Canadian National Railway Co. and the Teamsters union both announced Tuesday they have reached a tentative agreement that ends a weeklong strike by more than 3,000 of the railway’s workers.

Normal rail operations will resume nationwide at 6 a.m. local time on Wednesday, according to a release from the Teamsters. The deal must still be ratified by union members, Teamsters said.

Jean-Jacques Ruest, president and chief executive officer of CN, said in a statement that the railway is preparing to resume full rail operations as soon as possible.


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    “I would also like to personally thank our employees who kept the railroad moving safely at a reduced capacity,” Ruest said in a statement. “CN and its people are committed to moving the North American economy by providing freight service that enables economic growth.”

    Seperately, Teamsters Canada thanked Prime Minister Justin Trudeau and his labour and transport ministers in its release for not legislating the workers back to work before a deal could be reached.

    “Previous governments routinely violated workers’ right to strike when it came to the rail industry. This government remained calm and focused on helping parties reach an agreement, and it worked,” Teamsters president François Laporte said in a statement.

    Alberta Premier Jason Kenney expressed his relief on Twitter shortly after news of the deal broke, calling the agreement “encouraging.”

    Kenney had previously called for the Trudeau government to reconvene and legislate an end to the strike on Monday, saying in a statement that "every day the CN rail strike continues, (it) hurts Albertans and kills jobs and profits of businesses across Canada.”

    The federal labour and transport ministers praised the persistence by CN, Teamsters and mediators to get the deal done, in a statement on Tuesday.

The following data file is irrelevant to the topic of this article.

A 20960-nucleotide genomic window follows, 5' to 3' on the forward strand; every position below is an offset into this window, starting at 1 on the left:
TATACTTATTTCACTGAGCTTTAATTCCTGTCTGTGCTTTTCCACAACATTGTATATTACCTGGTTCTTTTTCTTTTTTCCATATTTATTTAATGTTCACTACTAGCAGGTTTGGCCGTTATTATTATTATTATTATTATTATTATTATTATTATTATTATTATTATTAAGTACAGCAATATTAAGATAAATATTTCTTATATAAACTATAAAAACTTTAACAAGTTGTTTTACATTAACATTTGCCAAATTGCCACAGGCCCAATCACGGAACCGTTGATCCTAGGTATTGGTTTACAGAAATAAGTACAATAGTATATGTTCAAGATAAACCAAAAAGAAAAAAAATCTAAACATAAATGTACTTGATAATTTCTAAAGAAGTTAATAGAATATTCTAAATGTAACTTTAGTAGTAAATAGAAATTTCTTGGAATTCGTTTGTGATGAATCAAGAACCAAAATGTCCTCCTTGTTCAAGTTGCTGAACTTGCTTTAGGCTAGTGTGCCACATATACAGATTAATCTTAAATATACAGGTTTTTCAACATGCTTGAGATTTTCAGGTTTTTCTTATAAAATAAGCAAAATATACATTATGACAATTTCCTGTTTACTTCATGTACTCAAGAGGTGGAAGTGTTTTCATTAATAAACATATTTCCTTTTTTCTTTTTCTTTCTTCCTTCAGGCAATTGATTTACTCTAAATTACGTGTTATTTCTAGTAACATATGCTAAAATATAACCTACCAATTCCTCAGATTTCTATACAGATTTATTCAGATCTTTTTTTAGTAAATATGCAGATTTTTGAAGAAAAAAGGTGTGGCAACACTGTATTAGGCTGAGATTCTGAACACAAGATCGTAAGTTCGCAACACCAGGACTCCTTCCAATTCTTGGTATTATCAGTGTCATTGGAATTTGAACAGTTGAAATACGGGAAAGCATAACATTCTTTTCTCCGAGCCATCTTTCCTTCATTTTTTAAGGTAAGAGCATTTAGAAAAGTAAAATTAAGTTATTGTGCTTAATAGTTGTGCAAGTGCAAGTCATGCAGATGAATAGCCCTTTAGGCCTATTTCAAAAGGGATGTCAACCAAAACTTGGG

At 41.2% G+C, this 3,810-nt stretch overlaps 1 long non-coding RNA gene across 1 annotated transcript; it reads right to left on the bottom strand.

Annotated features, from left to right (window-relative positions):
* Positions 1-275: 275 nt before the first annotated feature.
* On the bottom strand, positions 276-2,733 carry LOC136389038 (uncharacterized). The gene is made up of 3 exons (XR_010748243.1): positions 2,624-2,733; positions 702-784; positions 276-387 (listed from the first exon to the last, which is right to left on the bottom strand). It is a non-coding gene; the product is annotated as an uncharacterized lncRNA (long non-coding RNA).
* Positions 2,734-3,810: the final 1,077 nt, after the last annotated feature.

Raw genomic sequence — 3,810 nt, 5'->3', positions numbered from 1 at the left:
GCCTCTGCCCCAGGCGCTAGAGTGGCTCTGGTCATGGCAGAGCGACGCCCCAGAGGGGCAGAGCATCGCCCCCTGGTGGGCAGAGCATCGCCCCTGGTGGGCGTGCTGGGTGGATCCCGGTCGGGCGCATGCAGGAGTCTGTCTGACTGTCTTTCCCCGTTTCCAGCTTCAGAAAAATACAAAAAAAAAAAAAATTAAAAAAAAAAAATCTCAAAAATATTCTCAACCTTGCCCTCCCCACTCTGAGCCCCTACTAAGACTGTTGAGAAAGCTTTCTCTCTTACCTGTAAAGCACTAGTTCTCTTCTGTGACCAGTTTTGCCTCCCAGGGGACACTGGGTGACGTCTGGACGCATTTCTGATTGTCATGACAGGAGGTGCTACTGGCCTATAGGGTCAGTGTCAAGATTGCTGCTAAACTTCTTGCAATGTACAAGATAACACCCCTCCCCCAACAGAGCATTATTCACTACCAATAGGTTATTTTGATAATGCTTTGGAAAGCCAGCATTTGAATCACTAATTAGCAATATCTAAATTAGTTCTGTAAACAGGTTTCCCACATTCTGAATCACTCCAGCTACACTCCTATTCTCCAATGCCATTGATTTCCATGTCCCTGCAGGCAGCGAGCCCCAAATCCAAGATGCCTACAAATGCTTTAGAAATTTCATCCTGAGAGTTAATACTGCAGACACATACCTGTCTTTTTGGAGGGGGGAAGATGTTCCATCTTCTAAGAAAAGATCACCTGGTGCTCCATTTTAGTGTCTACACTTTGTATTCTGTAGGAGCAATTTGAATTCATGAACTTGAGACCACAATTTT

“These agreements are further evidence that when employers and organized labour work together, we get the best results for Canadians and for our economy,” Labour Minister Filomena Tassi and Transport Minister Marc Garneau said in a joint statement.

    “We congratulate and thank both CN and the Teamsters for staying at the table and coming to an agreement for the benefit of all Canadians. We would also like to recognize the important work of the mediators from our Federal Mediation and Conciliation Service.”

    However, the deal did not come soon enough to prevent a temporary shutdown at one of the nation’s largest potash mines.

    Nutrien Inc. - which announced Monday that it would be shuttering its Rocanville, Sask. facility for two weeks starting on Dec. 2 – said Tuesday that the temporary closure will go ahead as planned.

    “Despite our best efforts to manage through the disruption, the strike created significant backlog in our supply chain and resulted in lost export capacity that cannot be immediately recovered,” a Nutrien spokesperson told BNN Bloomberg via email on Tuesday.

    Though the spokesperson called the end of the strike “great news for farmers,” he reiterated that Rocanville will still close for two weeks “to get inventories balanced” as a result of “altered shipping patterns.”

    The shutdown impacts approximately 600 Nutrien employees, with 550 expected to be laid off during the closure, according to the company.